The best analogy for Network Rail’s ongoing campaign to embrace devolution did not come from the pithy pen of a journalist or industry commentator, but rather the proverbial horse’s mouth, during RAIL Managing Editor Nigel Harris’ candid interview with Mark Carne in RAIL 821.
Having been put on the spot over persistent criticism that the organisation is still too centralised, NR’s chief executive responded: “It’s like standing on a beach waiting for the tide to turn. For ages you can’t tell whether it’s going out or starting to come in - you only see gradual progress.”
It’s difficult to argue with anything contained within those two sentences, as the transfer of power to those at route level has been purposely incremental and carefully progressed, rather than a more immediate clamour at the risk of upsetting the apple cart.
You could go back as far as May 2011 and the publication of the McNulty report for the first formal nod towards decentralisation, with its conclusion that NR needed to do far more to work closely with its customers, while instilling a culture of greater cost efficiency and more competitive business practices.
Former Transport for London commissioner Sir Peter Hendy made achieving devolution his calling card upon his appointment as NR chairman in June 2015. A year later the cries became almost deafening, following a review by ex-HS1 Chief Executive Nicola Shaw into the future shape and financing of NR, that made strikingly similar recommendations to McNulty.
NR had already taken the initiative, however, with Carne strongly pushing through the devolution agenda from within, as demonstrated when NR’s Delivering for our customers plan was published in July 2016.
An update to that plan was subsequently published in February, confirming that (while perhaps long overdue) tangible progress is now being made to make NR more efficient, and adopt a stronger and more localised customer focus.
NR now proudly boasts that 99% of all infrastructure work and procurement can now be approved by its eight route MDs. Also, more than half of the performance measures it uses within its new route-based score cards have been set externally by its freight and train operator customers, and not trickled down from the centre as before.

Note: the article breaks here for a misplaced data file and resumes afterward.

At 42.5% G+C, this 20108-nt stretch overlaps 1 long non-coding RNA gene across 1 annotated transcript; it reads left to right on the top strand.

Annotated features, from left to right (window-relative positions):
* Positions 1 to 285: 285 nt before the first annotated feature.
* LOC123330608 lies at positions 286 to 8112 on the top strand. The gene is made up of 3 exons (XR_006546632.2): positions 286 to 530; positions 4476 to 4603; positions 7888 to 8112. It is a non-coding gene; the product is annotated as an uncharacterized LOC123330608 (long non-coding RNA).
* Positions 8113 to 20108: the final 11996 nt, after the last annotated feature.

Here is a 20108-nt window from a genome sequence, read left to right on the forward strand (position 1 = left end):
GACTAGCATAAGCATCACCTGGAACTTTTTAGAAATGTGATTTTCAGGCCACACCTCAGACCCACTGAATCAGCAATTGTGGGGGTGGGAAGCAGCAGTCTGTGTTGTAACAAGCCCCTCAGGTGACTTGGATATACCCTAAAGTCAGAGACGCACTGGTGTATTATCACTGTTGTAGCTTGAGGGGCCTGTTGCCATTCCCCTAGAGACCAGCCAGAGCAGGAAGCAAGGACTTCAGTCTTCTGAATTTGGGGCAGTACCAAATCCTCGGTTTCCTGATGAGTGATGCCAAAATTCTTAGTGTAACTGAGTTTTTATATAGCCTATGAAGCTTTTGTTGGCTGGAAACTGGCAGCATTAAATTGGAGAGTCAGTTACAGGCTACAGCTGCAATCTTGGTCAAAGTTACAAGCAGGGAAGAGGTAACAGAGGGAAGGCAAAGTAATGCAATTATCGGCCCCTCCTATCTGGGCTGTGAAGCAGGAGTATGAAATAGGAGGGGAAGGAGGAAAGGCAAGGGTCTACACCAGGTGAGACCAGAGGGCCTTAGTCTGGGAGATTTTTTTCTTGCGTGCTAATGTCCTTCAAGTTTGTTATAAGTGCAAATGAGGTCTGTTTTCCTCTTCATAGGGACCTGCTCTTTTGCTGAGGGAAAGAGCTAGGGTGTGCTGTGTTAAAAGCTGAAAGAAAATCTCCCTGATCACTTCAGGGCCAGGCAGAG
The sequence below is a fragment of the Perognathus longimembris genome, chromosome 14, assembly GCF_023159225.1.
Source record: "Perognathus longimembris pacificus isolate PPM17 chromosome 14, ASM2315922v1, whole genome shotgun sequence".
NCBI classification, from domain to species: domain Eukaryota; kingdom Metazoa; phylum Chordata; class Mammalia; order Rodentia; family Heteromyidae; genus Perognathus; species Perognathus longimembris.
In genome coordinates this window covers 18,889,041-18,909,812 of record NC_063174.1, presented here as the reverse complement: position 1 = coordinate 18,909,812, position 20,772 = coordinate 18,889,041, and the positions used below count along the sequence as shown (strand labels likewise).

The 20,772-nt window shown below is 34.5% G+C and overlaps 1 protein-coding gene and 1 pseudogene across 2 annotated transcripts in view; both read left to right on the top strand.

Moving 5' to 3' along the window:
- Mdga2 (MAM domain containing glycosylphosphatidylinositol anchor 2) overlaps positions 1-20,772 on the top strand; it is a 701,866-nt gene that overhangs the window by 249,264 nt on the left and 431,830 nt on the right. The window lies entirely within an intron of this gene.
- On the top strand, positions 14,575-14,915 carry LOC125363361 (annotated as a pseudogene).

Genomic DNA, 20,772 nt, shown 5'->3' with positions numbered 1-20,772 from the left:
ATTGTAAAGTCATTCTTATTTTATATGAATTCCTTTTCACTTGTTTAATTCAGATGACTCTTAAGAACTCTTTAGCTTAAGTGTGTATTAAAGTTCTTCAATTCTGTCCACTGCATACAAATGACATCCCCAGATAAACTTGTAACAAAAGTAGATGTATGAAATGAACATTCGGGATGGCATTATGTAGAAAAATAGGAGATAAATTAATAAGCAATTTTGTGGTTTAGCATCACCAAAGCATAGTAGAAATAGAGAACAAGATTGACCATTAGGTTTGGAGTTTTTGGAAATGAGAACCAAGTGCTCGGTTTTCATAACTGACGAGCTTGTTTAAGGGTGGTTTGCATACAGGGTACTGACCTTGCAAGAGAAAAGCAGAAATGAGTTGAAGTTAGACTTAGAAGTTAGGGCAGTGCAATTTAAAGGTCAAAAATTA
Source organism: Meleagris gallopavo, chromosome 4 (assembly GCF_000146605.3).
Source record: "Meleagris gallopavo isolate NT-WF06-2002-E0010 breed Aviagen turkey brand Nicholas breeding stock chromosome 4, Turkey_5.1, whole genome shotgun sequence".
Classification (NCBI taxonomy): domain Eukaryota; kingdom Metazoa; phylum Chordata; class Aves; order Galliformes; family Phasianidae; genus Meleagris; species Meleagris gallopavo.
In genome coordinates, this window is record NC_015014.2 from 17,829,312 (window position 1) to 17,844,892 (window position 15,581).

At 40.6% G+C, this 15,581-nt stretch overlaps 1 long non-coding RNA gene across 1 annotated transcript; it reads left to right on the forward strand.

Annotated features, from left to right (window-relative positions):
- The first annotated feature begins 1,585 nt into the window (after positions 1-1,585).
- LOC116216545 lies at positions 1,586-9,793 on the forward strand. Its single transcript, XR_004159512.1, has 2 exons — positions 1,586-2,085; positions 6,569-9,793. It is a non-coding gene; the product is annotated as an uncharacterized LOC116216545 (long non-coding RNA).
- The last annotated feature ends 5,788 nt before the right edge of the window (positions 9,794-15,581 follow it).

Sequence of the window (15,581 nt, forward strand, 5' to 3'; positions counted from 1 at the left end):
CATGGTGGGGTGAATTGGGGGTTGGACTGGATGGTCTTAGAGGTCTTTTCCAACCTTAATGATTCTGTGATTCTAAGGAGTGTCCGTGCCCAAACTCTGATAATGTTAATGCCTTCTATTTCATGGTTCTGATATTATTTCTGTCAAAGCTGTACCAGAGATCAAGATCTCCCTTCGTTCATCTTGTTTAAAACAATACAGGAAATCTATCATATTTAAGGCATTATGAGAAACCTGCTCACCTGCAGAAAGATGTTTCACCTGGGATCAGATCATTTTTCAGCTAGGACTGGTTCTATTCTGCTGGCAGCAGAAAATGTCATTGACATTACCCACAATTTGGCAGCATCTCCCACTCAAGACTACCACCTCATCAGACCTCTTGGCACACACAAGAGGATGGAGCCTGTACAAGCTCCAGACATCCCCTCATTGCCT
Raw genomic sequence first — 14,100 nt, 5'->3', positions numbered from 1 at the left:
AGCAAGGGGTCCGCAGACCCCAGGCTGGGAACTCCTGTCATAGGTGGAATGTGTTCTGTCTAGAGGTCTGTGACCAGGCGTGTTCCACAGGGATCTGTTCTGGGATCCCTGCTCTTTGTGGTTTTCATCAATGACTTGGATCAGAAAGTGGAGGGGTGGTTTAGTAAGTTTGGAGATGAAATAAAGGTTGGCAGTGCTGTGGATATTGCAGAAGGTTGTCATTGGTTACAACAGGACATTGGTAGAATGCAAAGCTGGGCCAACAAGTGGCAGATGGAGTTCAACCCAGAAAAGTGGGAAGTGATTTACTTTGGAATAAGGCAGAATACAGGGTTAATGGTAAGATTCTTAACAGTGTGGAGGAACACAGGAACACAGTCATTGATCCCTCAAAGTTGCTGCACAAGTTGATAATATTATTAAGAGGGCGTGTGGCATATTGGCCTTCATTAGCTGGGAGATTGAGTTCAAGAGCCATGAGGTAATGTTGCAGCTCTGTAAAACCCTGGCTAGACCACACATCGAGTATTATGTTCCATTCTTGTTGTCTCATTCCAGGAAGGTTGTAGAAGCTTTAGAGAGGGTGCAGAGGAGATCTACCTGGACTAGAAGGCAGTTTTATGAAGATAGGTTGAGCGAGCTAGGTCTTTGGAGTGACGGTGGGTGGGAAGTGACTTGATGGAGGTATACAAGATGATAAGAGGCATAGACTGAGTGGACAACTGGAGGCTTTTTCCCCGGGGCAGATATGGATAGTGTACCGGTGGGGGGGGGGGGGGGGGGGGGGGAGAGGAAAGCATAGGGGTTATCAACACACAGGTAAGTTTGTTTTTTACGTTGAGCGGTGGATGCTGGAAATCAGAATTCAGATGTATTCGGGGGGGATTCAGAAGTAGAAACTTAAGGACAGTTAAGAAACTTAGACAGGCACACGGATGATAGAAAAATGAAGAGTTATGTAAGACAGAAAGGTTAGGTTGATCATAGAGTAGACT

NR also has a progressive plan to enhance its customer responsiveness, by aligning itself next to operators through the integrated operating teams that will first be introduced on the new East Midlands and South Eastern franchises when they commence next year.
NR is also embarking on a separate trial of supervisory boards on the Western route, comprising NR, train operating companies, Transport Focus and an independent chairman, which looks likely to then be rolled out right across the country.
It is easy to remain sceptical that the winds of change are now blowing freely through the behemoth of NR, especially when you consider the inherent difficulty of devolving decision-making to the routes while at the same time retaining its nationwide function as the central track authority.
But that cynicism is certainly not shared by NR’s London North Western Route Managing Director (RMD) Martin Frobisher, as demonstrated when RAIL caught up with him at Euston station to put to him questions on the level of autonomy now granted to him, on his true feelings of empowerment, and on whether his employer is merely paying lip service to a challenge that is just too hard to overcome.
“I read Nigel’s article and I was really encouraged by it,” he says.
“I sense real change at the moment, and appreciate the amount of devolution coming out to the routes. What devolution means to me is all about cutting through red tape and bureaucracy, and giving the routes the ability to do what they need to do without jumping through lots of hoops.
“Right now the routes have the financially delegated authority to deal with the vast amount of issues locally without having to seek central authority, and we’re able to just get on with things and provide a good service to our customers.
“Mark Carne’s comments really struck a chord because I see devolution happening on the ground, and I have a real sense of optimism that we have a railway that’s growing. We have the challenges of a really successful product that the public wants to buy, but an environment where authority is being delegated right out to the front line where things happen.”
So far so good, but what has visibly changed to support the new ethos and willingness to do things differently that Frobisher describes? Is he able to back up his statement with convincing evidence? He doesn’t hesitate or equivocate, but instead delivers a succinct and interesting insight into NR’s new breed of internal dynamics.
“NR’s central services team have become so much more customer-focused in the services they provide me. The obvious side of devolution is what goes on between the route and our external customers, but there’s also what goes on at the centre to consider and I feel that I am being treated more like a customer. They are adapting their services to suit me.”
He adds: “For example, all the routes previously had a flat rate we were charged for a tamping shift - you paid the same price whether it was Monday, Tuesday, Wednesday, Thursday, Friday or Saturday. It doesn’t take a genius to realise that track access is better on a Saturday, so we ended up with a situation of under-utilisation midweek and too much demand at weekends.
“I said that surely we should have a differential pricing system, so that I can get a tamping shift cheaper midweek, and pay more at weekends. NR has now done that for us, which means we get much better utilisation out of the tamping machines as a consequence.